Important Cultural Issues

 Remember: Native Hawaiians and other Pacific Islanders are a very diverse group. It is important to avoid stereotyping. The following is offered only as a guide to be considered when initially assessing the individual elder Native Hawaiian or Pacific Islander patient and may not be universally applicable to all patients.

Approach to the Elder Patient

In order for the clinical interaction to be meaningful, Native Hawaiians and other Pacific Islanders need to develop a sense of trust with their health care providers. Native Hawaiians may initiate this process by trying to establish a “connection” with their physician or health care provider. This connection may involve questions regarding your genealogy, about the community you live in, the school you attended or where you have worked. Not uncommonly, Native Hawaiian patients will start off the encounter by asking questions, trying to “find that connection”.

For example, they may ask, “Where are you from?” They might be interested in seeing if you grew up in the same home town or if you know any of their relatives. Providers should be aware of this need to establish a “personal connection” and be open to responding to this interaction if they hope to establish a relationship based on trust. Physicians should make an effort to answer questions and even assist the patient in trying to find a connection. This is a critical part of the initial encounter and physicians should not rush through it in the hopes of getting to the medical interview.

Native Hawaiian elders or kupuna, as with many other indigenous people, are held in high regard within their community. To develop rapport with the patient and/or the family, the health care provider often must be able to demonstrate a similar level of respect for the elderly patient.

It is permissible, if not necessary, to simply ask the patient how they prefer to be addressed. Initially, do not appear too casual (do not start off with calling them by first names) unless invited. Many elders may prefer to be addressed as “Aunty” or “Uncle” regardless of the fact that they may not be directly related to the interviewer. Using these terms allows the physician to come into the patient’s world at their level. Native Hawaiian patients, like many other minority patients, value physician qualities such as being friendly, personable, thorough and most importantly, taking the time to listen and explain.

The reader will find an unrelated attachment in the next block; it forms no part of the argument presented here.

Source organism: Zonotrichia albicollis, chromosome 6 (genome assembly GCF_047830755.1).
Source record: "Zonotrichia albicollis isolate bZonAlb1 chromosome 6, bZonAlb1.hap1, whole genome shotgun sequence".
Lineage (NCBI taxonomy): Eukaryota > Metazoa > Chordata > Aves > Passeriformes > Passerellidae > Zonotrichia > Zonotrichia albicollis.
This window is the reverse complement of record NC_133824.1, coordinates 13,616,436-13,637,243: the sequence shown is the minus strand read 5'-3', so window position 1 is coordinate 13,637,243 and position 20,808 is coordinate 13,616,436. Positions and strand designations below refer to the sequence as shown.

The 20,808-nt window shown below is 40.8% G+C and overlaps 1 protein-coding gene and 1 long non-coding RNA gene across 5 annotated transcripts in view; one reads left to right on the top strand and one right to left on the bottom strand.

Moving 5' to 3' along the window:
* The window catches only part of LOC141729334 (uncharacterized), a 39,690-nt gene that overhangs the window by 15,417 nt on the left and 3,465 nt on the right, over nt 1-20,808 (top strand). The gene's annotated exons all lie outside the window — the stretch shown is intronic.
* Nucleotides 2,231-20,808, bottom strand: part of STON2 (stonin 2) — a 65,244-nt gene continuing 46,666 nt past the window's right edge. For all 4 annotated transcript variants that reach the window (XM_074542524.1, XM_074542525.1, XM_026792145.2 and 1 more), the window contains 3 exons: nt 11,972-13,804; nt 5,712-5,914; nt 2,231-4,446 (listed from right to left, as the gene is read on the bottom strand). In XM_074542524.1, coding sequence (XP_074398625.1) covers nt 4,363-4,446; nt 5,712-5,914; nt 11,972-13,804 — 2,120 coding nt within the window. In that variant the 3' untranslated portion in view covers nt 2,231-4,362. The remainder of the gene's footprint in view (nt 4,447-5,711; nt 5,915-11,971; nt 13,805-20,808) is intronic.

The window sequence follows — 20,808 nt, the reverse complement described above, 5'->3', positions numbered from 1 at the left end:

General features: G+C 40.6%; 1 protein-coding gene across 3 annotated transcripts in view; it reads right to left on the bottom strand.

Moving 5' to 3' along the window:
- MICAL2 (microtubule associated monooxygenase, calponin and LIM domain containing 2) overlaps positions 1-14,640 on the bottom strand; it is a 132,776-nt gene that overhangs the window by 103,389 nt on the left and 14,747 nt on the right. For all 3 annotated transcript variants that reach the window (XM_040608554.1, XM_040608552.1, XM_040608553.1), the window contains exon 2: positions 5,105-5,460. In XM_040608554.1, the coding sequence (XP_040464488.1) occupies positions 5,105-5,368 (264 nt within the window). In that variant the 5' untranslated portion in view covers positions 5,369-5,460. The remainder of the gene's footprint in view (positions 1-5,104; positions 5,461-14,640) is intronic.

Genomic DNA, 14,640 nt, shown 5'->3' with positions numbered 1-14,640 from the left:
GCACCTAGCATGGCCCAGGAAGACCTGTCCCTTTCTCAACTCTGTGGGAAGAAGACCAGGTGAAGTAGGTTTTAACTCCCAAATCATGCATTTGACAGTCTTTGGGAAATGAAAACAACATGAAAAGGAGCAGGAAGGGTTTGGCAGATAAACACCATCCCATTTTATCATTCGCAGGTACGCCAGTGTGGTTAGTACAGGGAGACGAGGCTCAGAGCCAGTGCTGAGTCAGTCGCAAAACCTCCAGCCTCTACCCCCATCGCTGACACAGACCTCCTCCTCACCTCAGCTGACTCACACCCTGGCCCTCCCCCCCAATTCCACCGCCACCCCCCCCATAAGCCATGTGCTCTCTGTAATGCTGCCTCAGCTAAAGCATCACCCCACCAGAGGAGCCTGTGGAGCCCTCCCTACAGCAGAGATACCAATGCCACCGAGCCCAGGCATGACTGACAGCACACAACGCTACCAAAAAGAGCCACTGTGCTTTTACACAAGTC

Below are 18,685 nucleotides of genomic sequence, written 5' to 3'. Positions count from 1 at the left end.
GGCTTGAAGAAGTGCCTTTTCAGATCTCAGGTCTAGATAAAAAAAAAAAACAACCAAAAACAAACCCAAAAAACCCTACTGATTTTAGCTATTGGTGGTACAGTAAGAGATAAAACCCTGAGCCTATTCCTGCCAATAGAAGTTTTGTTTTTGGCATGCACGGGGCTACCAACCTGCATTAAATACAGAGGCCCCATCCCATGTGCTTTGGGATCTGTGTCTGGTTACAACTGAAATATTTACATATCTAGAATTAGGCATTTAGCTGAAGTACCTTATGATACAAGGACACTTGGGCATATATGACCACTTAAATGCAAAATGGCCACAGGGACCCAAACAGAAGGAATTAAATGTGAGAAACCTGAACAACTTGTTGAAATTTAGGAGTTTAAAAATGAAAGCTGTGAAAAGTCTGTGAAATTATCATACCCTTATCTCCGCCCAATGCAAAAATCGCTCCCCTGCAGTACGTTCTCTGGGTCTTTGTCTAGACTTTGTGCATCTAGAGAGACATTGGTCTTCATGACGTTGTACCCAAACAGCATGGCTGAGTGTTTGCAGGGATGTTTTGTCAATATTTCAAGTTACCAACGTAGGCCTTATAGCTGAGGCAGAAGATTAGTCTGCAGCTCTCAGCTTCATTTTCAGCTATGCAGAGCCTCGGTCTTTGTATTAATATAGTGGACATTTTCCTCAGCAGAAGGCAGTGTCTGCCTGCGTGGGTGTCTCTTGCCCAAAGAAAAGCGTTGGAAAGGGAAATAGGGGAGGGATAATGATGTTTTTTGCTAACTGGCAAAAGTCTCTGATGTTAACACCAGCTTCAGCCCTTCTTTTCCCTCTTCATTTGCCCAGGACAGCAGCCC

Family Involvement

When it comes to describing the illness or the treatment plan, it is best to involve the family in discussions and the decision-making processes. Taking the time to educate the patient and family goes a long way towards developing trust and patient rapport (Mau et al., 2003). It may be more challenging to communicate with the patient if English is not their first language and an interpreter may be needed. Usually this is a family member, many times a young child. In Native Hawaiian and Pacific Islander cultures, out of respect for their elders, it may not be appropriate for a young child to ask certain medical questions.

Caring for a Micronesian Patient

According to existing literature and clinical observations, when addressing an elder Micronesian patient, it is appropriate to initially conduct your interview with the male (usually a male relative) who is present in the room. If he gives his approval to answer, the female or younger patient will then do so. One needs to also ask permission of the patient to perform a physical exam, especially if touching the abdomen, pelvic area and thighs. For Micronesian women in particular, these areas are considered to be taboo and thus may need to be avoided in conversation with the elder Micronesian patient.

Caring for a Samoan Patient

In caring for a Samoan patient regardless of age, the health care provider must realize that questions regarding sexual relations, venereal disease, or menstrual cycles are regarded as distasteful. Moreover, female Samoan patients may find it personally difficult to undress, even minimally, for a young Caucasian physician or other non-Samoan health care providers. Questions dealing with family diseases and/or abnormalities of the genitals are usually not answered directly, as most Samoans are extremely private in these matters and consider it shameful to speak of such things. In caring for an elder Samoan patient, show respect with a reassuring handshake and a smile. If treated with respect, the elderly patient will in turn acknowledge and respect the physician for his/her medical authority. When addressing the family, there will usually be a spokesman, usually the most respected or the most educated person and the physician should address him/her (Palafox & Warren A., 1980).